Aaron Rodgers
Aaron Rodgers will remain with the Green Bay Packers until 2023 following the contract extension. In this picture, Rodgers #12 of the Green Bay Packers participates in warmups prior to a preseason game against the Tennessee Titans at Lambeau Field in Green Bay, Wisconsin, Aug. 9, 2018. Stacy Revere/Getty Images

Despite signing a $134 million contract extension, Green Bay Packers quarterback Aaron Rodgers lamented the lack of leverage NFL players receive from their contracts compared to the NBA.

With his contract set to expire in 2019, Rodgers and the Packers finally put an end to contract negotiations that started all the way back in the 2017 season, as he signed a record-breaking four-year deal, potentially worth up to $180 million in total money, that will keep him with the team until 2023. Of the contract, almost $103 million is guaranteed.

But during the negotiations for the deal, Rodgers revealed he and his agent David Dunn tried exploring non-traditional contract structures, for example, working in opt-out clauses or as the salary cap increased, his pay would also increase as a percentage of it.

In the end, it wasn't possible for his contract to have those structures.

"Ultimately, I don't think the NFL is ready for those type of contracts and willing to go in some of those directions," Rodgers said on a conference call Thursday, as per ESPN. "The number of players on the active roster and counting on the salary cap is definitely a hindrance to some of that stuff."

"There's language in guaranteed contracts that need to change in the next CBA [Collective Bargaining Agreement] in order for those to become more standard across the league or more opportunities for those. But there's just not the movement in that area on franchise sides to want to do contracts that allow players to have more of the leverage that NBA players have. Instead, they would rather go traditional routes with the usual large signing bonuses prorated over the duration of the deal up to five years in order to minimize the cap hit in certain years. That's the desired approach of teams, and there wasn't a lot of wiggle room in that area."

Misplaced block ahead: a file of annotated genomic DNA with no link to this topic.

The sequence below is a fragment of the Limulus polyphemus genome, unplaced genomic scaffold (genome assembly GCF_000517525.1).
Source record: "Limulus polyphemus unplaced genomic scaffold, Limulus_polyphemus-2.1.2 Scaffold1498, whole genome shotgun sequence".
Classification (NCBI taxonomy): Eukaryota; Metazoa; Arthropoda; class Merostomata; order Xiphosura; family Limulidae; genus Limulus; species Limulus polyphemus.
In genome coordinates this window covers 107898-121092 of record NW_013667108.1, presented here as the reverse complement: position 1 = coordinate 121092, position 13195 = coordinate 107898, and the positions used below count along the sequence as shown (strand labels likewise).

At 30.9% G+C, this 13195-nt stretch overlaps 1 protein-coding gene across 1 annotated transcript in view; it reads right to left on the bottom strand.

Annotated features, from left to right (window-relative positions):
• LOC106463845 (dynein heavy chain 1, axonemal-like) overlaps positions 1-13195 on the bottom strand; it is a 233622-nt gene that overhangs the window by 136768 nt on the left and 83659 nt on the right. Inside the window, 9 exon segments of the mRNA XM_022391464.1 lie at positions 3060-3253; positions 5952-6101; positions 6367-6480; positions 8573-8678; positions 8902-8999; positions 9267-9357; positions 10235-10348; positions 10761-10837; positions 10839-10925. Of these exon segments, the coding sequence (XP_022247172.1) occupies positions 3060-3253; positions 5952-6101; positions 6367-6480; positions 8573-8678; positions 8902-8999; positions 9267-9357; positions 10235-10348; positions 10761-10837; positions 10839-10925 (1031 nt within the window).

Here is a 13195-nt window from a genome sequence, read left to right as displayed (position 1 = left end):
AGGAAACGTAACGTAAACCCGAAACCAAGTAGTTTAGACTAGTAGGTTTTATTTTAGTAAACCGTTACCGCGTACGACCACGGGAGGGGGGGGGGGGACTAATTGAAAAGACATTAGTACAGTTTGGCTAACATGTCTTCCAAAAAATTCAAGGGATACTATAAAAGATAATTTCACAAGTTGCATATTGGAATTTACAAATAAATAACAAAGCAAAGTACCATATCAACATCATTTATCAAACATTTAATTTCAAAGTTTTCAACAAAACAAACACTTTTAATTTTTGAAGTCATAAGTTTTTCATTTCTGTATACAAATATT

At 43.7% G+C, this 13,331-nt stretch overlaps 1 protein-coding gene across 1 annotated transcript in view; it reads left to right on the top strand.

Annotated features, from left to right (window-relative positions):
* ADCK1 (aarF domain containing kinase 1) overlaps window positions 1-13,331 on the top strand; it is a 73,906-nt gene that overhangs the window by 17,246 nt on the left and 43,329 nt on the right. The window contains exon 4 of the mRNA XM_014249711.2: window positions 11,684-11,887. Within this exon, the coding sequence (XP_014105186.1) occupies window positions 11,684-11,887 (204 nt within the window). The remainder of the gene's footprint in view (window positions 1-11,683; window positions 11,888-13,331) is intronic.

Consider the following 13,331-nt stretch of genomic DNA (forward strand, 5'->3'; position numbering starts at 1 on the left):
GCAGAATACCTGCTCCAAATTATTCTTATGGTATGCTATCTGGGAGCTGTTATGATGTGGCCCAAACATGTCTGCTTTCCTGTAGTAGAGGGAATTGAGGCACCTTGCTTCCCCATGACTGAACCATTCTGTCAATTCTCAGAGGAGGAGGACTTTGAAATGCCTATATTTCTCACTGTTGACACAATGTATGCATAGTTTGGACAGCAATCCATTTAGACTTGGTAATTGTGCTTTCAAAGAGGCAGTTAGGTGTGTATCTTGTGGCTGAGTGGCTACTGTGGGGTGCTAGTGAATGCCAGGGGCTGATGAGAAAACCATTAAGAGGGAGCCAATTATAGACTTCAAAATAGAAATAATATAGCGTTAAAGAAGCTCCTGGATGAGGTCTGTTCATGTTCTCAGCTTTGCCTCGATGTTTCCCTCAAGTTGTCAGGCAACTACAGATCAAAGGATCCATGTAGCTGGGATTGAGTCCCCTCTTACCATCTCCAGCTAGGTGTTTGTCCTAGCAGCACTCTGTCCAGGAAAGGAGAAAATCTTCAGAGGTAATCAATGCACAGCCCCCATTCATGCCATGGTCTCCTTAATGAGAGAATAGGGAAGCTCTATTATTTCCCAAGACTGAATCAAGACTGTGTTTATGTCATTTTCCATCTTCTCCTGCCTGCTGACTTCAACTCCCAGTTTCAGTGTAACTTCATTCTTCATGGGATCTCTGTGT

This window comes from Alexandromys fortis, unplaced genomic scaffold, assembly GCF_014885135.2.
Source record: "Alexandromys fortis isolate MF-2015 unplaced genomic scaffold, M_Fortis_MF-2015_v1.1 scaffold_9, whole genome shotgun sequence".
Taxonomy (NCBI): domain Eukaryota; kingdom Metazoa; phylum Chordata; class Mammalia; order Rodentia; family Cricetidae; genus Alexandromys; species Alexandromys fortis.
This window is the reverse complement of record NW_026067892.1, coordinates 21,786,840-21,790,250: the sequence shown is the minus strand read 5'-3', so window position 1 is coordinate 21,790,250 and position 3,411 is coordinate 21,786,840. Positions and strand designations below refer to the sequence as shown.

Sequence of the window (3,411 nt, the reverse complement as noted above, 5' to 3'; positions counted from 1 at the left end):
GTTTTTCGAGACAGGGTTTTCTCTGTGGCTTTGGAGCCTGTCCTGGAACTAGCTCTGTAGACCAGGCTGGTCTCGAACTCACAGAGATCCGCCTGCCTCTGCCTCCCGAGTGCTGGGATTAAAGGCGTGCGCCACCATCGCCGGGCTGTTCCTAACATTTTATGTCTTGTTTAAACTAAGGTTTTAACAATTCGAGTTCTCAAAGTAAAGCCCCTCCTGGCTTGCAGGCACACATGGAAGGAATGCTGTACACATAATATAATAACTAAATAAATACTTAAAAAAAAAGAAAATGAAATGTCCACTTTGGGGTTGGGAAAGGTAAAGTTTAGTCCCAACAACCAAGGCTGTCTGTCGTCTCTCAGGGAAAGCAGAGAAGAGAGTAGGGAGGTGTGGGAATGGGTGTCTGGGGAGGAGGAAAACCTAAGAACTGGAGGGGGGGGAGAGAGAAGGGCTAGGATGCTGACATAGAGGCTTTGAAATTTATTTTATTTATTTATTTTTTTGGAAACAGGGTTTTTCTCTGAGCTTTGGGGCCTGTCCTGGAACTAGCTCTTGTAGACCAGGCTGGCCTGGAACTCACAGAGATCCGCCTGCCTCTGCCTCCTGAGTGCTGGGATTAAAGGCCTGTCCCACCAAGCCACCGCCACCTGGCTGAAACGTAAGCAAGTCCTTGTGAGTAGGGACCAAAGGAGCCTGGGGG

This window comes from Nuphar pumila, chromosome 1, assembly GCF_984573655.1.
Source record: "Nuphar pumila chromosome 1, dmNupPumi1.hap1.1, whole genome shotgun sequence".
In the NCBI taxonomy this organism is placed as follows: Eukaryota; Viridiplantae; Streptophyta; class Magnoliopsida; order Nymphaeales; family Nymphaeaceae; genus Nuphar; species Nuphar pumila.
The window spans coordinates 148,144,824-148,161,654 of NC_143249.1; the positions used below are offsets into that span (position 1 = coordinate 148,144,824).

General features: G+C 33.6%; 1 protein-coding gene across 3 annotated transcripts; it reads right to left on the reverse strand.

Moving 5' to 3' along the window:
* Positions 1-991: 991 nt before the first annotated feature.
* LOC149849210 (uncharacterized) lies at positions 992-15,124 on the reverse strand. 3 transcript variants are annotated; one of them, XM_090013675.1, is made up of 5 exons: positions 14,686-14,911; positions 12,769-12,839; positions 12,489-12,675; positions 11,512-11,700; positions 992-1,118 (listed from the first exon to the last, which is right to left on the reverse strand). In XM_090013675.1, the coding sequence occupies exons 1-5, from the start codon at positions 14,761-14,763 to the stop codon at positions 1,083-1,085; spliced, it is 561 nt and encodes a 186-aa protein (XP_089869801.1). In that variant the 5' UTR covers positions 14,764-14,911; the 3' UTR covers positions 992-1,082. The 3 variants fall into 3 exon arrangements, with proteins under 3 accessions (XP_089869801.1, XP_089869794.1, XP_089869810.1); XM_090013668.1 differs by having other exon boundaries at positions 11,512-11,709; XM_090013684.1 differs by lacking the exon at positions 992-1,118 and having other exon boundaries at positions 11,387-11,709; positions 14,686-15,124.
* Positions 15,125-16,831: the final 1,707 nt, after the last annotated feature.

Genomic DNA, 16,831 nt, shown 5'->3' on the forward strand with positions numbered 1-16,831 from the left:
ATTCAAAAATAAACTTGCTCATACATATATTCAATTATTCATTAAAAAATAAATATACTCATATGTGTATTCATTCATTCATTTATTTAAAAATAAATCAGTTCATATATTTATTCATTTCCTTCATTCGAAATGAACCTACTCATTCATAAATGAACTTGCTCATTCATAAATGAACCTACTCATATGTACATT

Compared to the NFL, NBA players definitely have it much better when it comes to power and control over their future. LeBron James was able to join the Los Angeles Lakers last month due to the player option in his contract that allowed him to opt out this summer.

Rodgers wasn't just exploring those structures for himself. The 34-year-old was also hoping by striking such an agreement, it would set a precedent for future contracts in the league.

"It was definitely something that Dave and I talked about and why we were exploring a non-traditional type of deal that could help change some of the future contracts," Rodgers explained. "As you look at some of the contracts around the league, even with a guy like Odell [Beckham Jr.] who obviously reset the market for the receivers, teams want to go the traditional route and limit non-traditional language in deals."

"So there just wasn't a lot of leeway to do some of that stuff. But it was something that Dave and I did talk about, how this contact will affect other players at my position and other positions and eventually, we came to a deal that I think both sides feel good about. As much as we were interested in the idea of a non-traditional, ultimately the most important thing is the Packers feel like this is a partnership and that I feel like it's a partnership and we can get 19, 20 years and feel good about the relationship and the career that I had in Green Bay."